Do you keep in touch with people via an e-mail newsletter, or do you plan to?

Regardless of which e-mail newsletter service you’ve decided to use, there are things that can be good to know, and I have made this list for you:

1. E-mail newsletters are HTML-based, which means we cannot control how they will look to 100%. Your e-mail newsletter program (like Mail Chimp, GetResponse or others) describes your content in code, which is read in by the e-mail client (Google-mail, Mac-mail Outlook or others) the receiver uses to read his e-mail. Unfortunately, the e-mail clients do not agree on how to interpret the HTML-code, and that is why you can never be completely sure how your letter will look in your reader’s inbox.

2. Make it simple. One way to avoid different interpretations of the HTML-code is to make the newsletter as simple as possible. Avoid text in columns, many different fonts, and font-sizes, and text wrapping (- that is trying to place an image within a text flow).

3. When creating a template for your newsletter, choose a width in pixels and let it always be the same. Let your text blocks have only one column, but use generous margins so the text doesn’t threaten to burst its block. The margins in this newsletter are 40 pixels.

4. Images can have the same width as the textboxes and the letter itself. This makes them well suited as separators between topics and paragraphs in the letter. If you create images with a white or flat colored background to let it contain diverse graphical elements like quotes, instructions or several small images, let the image have the same margins as the text blocks, to align the content with the text above and below.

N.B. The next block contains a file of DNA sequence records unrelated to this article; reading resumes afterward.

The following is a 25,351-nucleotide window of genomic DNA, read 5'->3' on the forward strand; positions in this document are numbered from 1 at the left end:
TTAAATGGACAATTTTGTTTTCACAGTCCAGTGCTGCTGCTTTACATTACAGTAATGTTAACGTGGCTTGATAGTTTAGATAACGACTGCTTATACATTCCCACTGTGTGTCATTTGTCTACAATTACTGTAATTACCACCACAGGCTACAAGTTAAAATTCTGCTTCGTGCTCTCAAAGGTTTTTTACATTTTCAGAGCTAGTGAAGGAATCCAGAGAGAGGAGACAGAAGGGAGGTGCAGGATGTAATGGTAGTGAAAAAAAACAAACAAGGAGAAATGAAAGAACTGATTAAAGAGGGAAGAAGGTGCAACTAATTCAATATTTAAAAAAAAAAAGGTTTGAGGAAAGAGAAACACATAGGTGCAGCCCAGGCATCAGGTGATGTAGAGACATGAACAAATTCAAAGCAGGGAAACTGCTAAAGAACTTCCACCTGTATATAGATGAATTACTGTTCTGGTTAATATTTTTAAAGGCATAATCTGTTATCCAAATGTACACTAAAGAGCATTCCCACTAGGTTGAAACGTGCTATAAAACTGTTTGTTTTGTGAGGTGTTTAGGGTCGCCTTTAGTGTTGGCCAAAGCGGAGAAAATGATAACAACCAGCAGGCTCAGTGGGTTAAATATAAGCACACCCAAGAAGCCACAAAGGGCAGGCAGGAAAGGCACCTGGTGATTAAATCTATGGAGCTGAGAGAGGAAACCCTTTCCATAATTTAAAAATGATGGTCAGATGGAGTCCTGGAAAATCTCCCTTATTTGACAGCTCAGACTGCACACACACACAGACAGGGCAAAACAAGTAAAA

5. Fonts. E-mail newsletter programs have only a few fonts to choose from. Use the font among these which you find best represents the personality of your business and brand. My newsletters have been set with Trebuchet for years. My profile font Open Sans is not available in Getresponse, which I use. If I had suddenly started to address you in another font you would certainly have wondered if it was really me writing.

6. Use short paragraphs.Reading text on a screen is very hard on the eyes. More white space in the text flow makes it easier to read, understand and remember the content.

7. Use your brand’s colorsand image style in the visuals. Remember visual consistency. We want to recognize your business across all touchpoints. This is especially important in the header, which is the first thing the reader sees. You can also use your profile font in the header. Because it is an image, and the font has been “frozen” into the image as pixels, you are not restricted by the narrow selection of fonts in the e-mail program.

Please contact me if you need help getting off the ground with your e-mail newsletters.